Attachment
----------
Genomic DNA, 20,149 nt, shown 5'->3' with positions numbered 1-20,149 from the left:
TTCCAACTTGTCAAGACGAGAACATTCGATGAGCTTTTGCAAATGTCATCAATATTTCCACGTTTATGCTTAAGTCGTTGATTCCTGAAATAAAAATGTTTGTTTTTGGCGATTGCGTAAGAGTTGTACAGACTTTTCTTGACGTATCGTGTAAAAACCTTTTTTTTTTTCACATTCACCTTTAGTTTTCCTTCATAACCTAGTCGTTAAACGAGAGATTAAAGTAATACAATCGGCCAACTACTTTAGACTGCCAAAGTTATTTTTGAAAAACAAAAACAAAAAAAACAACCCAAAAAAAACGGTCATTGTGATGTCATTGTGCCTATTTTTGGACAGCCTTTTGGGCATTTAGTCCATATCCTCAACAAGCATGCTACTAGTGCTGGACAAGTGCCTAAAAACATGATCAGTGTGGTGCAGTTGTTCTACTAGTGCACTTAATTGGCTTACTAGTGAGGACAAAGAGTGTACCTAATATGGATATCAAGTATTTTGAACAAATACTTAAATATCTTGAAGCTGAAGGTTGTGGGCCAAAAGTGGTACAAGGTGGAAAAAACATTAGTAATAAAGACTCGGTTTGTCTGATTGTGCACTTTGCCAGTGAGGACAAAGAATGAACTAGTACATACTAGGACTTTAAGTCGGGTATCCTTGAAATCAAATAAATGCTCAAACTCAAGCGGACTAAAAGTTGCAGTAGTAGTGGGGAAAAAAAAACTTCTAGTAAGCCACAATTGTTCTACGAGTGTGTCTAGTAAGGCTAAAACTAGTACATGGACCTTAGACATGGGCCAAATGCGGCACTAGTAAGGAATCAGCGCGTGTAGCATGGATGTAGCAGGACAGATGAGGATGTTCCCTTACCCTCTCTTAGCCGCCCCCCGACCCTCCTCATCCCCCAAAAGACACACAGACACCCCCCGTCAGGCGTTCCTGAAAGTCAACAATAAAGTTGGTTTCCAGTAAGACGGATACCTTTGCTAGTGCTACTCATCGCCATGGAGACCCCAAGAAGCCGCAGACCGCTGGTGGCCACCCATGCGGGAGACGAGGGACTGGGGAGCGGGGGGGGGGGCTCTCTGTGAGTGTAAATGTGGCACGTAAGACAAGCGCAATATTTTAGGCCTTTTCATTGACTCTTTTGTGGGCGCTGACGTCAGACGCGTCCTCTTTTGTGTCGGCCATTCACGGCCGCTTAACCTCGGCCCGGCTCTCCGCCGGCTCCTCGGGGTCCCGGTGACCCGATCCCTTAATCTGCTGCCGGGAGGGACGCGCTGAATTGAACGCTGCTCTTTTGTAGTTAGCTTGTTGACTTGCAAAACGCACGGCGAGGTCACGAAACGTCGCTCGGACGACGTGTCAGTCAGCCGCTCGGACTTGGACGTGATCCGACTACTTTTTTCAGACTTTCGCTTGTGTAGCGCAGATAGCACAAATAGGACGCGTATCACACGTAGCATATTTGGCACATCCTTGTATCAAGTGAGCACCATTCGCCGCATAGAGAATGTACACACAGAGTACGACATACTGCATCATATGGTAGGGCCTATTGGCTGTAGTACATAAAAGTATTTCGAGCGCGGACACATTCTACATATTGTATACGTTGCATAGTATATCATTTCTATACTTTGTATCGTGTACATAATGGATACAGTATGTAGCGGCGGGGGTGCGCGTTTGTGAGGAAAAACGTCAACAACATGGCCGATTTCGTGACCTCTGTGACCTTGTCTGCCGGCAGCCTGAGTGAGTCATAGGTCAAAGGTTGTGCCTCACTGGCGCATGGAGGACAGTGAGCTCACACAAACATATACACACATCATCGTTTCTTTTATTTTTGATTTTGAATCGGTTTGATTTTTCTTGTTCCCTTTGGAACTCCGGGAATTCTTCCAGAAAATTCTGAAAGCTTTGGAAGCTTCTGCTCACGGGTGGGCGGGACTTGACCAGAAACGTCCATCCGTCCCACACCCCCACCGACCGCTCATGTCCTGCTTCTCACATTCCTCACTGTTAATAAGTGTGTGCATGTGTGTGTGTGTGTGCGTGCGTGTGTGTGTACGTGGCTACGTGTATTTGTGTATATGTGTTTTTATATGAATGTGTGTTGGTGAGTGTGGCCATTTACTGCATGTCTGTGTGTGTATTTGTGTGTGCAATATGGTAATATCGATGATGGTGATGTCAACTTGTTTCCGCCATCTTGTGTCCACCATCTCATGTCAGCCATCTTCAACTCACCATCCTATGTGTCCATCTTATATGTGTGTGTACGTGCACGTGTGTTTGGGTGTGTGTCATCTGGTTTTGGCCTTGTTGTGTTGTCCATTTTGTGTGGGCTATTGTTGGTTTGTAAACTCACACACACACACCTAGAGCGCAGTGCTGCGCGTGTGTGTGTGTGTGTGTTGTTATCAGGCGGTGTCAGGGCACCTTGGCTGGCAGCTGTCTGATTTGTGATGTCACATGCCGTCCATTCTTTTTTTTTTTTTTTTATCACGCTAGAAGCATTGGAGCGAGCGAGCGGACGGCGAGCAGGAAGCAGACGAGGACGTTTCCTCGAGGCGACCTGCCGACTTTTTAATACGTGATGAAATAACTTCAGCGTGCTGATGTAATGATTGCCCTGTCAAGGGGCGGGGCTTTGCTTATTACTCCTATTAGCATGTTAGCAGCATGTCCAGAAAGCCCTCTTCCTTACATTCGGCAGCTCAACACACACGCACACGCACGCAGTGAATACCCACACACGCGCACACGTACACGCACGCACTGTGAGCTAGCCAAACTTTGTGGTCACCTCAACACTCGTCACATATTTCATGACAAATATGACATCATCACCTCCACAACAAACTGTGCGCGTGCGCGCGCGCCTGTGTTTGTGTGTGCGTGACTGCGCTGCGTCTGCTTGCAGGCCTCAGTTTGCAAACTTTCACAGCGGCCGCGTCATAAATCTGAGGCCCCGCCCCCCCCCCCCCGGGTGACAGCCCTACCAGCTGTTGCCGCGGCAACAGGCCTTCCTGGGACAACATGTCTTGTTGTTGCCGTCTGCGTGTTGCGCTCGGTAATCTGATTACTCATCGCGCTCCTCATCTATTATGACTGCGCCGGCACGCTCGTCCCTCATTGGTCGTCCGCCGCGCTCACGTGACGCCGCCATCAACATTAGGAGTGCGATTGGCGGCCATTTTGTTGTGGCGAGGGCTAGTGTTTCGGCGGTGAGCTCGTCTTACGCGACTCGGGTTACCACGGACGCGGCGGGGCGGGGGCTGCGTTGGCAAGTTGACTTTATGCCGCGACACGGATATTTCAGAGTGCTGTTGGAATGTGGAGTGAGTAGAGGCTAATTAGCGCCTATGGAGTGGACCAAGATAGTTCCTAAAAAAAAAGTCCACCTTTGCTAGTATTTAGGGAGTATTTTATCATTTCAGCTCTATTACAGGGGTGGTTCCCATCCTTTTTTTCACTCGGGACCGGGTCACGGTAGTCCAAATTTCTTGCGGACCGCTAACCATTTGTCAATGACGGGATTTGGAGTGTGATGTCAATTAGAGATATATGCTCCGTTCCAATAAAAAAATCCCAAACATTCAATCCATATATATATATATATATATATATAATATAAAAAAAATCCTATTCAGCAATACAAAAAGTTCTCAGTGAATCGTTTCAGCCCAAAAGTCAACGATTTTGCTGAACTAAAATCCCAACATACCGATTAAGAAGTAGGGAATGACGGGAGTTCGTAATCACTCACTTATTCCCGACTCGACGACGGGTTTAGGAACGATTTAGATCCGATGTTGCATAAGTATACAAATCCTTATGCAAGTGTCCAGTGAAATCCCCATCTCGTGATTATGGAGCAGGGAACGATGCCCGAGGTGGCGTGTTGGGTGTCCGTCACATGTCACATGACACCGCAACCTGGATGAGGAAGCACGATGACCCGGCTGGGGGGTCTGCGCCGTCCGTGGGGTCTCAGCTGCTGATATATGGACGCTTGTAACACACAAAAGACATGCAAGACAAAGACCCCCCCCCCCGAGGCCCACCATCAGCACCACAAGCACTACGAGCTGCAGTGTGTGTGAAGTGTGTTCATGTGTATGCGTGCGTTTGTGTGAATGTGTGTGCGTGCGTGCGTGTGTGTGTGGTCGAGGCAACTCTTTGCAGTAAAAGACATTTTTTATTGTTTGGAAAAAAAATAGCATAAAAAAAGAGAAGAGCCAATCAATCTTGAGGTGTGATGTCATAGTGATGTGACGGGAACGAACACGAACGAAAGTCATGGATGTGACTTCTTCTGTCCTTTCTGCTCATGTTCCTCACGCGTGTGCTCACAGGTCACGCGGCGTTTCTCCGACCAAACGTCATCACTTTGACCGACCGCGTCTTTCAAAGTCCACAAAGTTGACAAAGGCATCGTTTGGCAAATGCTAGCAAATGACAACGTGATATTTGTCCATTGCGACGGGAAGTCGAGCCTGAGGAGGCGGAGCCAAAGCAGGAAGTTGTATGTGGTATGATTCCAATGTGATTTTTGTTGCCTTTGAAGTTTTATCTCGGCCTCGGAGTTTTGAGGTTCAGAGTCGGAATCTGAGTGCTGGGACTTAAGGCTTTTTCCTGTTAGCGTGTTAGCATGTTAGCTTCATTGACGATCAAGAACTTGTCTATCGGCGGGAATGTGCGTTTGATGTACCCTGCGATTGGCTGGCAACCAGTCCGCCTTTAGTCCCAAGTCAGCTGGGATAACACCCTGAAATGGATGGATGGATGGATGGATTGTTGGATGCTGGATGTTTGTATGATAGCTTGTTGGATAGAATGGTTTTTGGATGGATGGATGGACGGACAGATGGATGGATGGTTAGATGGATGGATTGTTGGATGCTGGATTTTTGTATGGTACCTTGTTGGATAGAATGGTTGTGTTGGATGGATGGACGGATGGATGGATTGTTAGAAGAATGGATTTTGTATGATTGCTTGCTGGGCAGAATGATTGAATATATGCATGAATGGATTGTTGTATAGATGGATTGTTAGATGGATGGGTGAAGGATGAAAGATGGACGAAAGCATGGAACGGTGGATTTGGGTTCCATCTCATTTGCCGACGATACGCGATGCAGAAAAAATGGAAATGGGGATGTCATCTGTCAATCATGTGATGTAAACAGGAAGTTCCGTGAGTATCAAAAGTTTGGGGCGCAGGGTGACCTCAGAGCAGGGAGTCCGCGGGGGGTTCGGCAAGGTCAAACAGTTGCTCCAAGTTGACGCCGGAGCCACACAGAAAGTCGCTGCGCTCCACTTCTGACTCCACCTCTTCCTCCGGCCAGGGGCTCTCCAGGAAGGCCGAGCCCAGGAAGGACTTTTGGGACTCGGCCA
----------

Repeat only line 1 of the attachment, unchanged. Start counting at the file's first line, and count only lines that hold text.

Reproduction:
Genomic DNA, 20,149 nt, shown 5'->3' with positions numbered 1-20,149 from the left: